Lost and Found Pet Guide

It can be overwhelming when a pet is missing or you find a pet and do not know what to do. There are a lot of apps, websites, and resources to offer help.


One way that will help your pet get home faster is microchipping. A microchip is as small as a grain of rice, and it’s placed under the skin of your pet. They do not even know it’s there, but it stores your personal contact information that would be used to contact you if the pet is found. As of April of 2105, it is the law to have all of your pets microchipped. If you move, please remember to call your microchip company and update your information.

  • Search your property thoroughly.
    If your pet is lost, look around your house and property. Make sure you’ve looked in your garage, any outdoor sheds or buildings. If the animal is a cat, check your attic, cabinets, box springs, boxes or any other potential hiding place.
  • Contact the microchip company.
    Is your pet microchipped? You’ll want to contact the microchip company to make sure your information is current and that the chip is activated. This information is also important when making flyers to share with the community. Need to microchip your pet? ADL offers microchipping for your pet at our pet wellness clinic held on Saturdays.
  • Try to attract your pet.
    You could leave out food, water, your pet’s bed, and maybe a worn article of your clothing in an area where your pet can access it. These things may help your pet find home.
  • Post lost flyers.
    Make flyers to hang up in your neighborhood. Remember that most people will try to read the flyer from their car, so keep is simple with a photo and big font that says LOST DOG or LOST CAT with your contact information. Consider offering a reward. Lost Dogs of Texas can help you make a flyer and they’ll send it out to a network of animal welfare businesses.
  • Post flyers at nearby businesses.
    Post a flyer at any animal related business within 2 miles of the location, and don’t miss bus stops – someone may have noticed a dog while waiting there or on their way to the bus stop.
  • Ask your neighbors.
    Go door to door asking if any of your neighbors have seen your pet and alerting them to be on the lookout. It is helpful to have a photo of your pet that you can leave with your neighbors. You can also post on the Nextdoor website and include pictures.
  • Check lost & found ads daily.
    Check the “Lost & Found” ads daily. Consider placing an announcement in local newspapers. Lost pet ads in the San Antonio Express-News starts at $16.58 per 4 days.
  • Visit your local city animal shelter.
    Visit the City of San Antonio’s Animal Care Services (ACS) and local animal shelters with your flyers and any other information that helps to identify your pet. Pets that arrive at ACS are provided with on average 7 to 10 days of stay if microchipped, but shorter if they are not.
  • Don’t give up!
    Don’t give up and keep looking! It is not unusual for someone to keep a lost pet for a few weeks while they search for the owner and then turn the animal into a local shelter.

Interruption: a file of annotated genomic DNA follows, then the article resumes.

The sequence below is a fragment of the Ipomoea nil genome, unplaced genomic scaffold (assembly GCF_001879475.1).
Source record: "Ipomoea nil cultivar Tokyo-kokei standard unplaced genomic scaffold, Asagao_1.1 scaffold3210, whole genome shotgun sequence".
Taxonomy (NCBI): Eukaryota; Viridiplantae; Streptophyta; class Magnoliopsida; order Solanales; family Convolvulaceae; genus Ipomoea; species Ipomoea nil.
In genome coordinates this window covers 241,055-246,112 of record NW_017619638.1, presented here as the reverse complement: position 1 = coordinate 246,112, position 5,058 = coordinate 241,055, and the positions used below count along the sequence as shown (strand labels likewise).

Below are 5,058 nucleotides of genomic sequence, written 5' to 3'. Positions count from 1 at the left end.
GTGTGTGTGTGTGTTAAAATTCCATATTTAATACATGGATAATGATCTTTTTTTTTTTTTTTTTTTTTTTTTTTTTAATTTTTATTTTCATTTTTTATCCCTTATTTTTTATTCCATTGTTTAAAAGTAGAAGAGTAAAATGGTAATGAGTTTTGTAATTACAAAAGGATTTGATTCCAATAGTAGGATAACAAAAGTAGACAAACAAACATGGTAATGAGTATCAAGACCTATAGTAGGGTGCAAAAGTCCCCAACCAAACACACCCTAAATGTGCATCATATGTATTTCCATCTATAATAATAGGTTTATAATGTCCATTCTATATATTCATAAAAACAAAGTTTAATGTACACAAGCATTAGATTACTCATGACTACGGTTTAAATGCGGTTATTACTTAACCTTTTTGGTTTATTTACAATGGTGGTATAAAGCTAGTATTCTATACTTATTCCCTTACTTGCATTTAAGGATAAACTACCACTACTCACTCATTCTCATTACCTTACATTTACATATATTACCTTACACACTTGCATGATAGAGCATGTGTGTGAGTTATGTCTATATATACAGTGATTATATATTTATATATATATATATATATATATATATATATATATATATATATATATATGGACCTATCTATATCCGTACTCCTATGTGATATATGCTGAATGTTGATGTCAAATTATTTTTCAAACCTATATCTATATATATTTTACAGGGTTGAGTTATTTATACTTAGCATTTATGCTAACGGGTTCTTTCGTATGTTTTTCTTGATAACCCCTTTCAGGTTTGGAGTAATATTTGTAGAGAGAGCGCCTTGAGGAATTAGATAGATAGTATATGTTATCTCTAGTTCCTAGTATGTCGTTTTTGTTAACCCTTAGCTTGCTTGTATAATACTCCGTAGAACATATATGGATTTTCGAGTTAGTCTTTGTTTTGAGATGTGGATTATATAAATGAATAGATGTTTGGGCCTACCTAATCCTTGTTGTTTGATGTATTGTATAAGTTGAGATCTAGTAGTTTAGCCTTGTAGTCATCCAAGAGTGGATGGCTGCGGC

Always use caution when handling or approaching a found animal. Remember, an animal that may initially appear sweet with us but may act completely different when trying to be rescued. If they pet is displaying behaviors that could jeopardize your safety, please leave the area and call 311. For your safety and to reduce disease, it is a good idea to keep your pets and a found pet separate while finding their owners.

  • Search for owner info.
    Look for any owner information or rabies tag. If the number on a tag is from a vet clinic or another facility, be sure to have BOTH the tag number and the year on the tag written down before calling.
  • Scan the pet for a microchip.
    Take the animal to your vet or a local shelter and ask them to scan him for a microchip. If you are unable to care for the animal, surrender him to the animal shelter closest to where you found him if space is available. Please be aware of the time limitations for euthanizing imposed by other shelters.
  • Found puppies or kittens?
    If you’ve found newborn kittens or puppies, please observe them for about 18-24 hours before coming to their rescue. Keep in mind that it’s important to keep them with their mother if possible. Mom may be out searching for food or she may be in the process of moving her babies to a safer location. Mom’s tend to be gone for 2-3 hours at a time. They are fine for now. Try to watch from a safe distance because mom may not want to show you where her babies are located, so she’ll avoid them. Healthy babies can survive this time without food as long as they are in a safe place. If you’ve observed that the mother has abandoned the babies, or if the mother perished in any way, please move and make sure the pets are in a safe area. You can purchase nursing bottles and replacement formula at most local pet stores. If you can, please feed and take care of the babies until they are at the ideal weight for surgeries. Here is a guide for baby kittens and puppies.
  • Ask your neighbors.
     Go door to door to ask your neighbors if they recognize the pet and alert them to be on the lookout for anyone searching the neighborhood. It’s helpful to have a photo of the animal if the animal isn’t cooperative enough to accompany you.
  • Take a photo of the pet.
     Take a photo of the pet and post information on websites like SAPets.com, Craigslist.com, LostDogsofTexas.com, or to apps like Finding Rover and Nextdoor.
  • Make found flyers.
    Make FOUND flyers and remember that most people will try to read the flyer from their car, so keep it very simple with a photo and large readable font that says FOUND DOG or FOUND CAT.
  • Place an ad in local newspapers.
    Place ads in the local newspapers, very often there is no charge. The San Antonio Express-News will place an ad for 4 days at no cost.

Websites and Apps that will Help